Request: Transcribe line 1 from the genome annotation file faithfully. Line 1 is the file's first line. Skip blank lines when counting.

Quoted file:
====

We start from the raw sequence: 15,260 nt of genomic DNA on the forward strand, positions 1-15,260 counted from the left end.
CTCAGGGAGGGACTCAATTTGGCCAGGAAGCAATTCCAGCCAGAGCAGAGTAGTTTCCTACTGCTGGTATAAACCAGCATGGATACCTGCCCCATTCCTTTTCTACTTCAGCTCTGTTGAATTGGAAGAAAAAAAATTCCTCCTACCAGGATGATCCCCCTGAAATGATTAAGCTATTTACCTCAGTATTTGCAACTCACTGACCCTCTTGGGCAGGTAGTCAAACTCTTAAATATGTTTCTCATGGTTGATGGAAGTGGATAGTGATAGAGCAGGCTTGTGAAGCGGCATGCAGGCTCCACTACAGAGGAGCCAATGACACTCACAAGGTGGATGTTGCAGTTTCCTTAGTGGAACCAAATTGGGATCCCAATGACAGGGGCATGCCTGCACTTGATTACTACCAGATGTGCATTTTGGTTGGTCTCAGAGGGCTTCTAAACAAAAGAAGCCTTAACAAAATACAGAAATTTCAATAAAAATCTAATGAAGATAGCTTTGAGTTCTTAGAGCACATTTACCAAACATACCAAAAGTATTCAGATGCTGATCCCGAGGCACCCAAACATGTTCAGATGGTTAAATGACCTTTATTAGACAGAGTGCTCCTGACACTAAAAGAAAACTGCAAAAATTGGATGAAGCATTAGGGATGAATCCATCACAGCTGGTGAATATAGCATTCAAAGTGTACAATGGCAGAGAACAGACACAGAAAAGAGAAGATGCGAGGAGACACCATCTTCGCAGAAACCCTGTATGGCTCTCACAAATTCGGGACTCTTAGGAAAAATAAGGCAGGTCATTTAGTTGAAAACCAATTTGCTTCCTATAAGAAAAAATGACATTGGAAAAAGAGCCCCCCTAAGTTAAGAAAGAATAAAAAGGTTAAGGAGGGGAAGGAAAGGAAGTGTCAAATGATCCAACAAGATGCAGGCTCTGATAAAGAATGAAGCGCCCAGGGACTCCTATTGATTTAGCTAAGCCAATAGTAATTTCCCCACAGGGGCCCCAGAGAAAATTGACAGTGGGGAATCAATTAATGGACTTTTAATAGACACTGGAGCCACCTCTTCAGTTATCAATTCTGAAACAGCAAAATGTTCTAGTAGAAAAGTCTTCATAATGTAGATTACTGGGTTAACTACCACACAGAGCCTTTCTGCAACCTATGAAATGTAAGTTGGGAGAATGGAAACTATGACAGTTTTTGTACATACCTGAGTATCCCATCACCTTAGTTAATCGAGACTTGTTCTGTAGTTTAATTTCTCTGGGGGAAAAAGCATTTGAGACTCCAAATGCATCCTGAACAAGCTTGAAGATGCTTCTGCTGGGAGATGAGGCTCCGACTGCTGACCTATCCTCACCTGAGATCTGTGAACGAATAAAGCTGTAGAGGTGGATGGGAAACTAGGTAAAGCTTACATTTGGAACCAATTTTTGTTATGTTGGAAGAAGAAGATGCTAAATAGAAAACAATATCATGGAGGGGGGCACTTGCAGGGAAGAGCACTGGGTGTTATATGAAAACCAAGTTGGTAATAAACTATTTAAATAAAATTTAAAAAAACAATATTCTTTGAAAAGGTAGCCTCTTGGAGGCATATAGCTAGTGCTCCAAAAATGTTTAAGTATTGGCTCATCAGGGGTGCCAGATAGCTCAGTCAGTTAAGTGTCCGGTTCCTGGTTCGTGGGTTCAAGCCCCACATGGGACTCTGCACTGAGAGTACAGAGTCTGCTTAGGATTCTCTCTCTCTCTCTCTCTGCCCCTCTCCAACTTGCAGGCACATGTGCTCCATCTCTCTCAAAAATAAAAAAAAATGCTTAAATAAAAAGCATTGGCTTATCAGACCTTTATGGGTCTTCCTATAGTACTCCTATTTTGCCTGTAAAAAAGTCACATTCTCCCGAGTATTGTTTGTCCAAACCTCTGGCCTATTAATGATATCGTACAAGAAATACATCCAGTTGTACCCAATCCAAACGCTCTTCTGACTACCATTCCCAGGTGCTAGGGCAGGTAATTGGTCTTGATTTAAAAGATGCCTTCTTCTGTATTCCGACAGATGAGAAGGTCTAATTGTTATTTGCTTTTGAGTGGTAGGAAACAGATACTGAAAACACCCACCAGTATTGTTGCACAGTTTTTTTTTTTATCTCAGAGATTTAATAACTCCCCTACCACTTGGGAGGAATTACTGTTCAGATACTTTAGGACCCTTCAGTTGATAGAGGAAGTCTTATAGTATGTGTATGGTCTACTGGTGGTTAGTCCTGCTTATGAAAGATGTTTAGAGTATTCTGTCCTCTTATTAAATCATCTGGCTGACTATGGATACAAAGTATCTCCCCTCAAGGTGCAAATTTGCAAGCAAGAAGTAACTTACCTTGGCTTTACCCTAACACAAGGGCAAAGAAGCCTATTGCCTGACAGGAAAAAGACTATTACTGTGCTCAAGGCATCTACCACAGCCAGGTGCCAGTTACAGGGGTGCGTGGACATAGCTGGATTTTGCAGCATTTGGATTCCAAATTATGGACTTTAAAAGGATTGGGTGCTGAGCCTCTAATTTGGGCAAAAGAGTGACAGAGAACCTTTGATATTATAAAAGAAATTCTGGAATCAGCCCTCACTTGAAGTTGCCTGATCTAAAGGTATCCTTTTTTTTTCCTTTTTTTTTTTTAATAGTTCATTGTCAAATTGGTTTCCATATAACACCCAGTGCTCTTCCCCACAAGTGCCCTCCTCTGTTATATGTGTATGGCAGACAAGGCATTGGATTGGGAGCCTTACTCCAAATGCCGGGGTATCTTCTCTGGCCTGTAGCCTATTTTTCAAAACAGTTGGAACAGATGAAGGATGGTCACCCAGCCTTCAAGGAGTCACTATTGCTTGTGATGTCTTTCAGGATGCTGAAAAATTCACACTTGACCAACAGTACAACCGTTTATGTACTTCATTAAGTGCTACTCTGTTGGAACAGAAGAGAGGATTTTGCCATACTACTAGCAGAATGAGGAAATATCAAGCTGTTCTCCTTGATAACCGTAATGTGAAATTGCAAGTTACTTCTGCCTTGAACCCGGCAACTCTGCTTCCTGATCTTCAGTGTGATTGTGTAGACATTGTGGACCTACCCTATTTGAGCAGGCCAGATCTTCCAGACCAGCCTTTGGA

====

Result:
We start from the raw sequence: 15,260 nt of genomic DNA on the forward strand, positions 1-15,260 counted from the left end.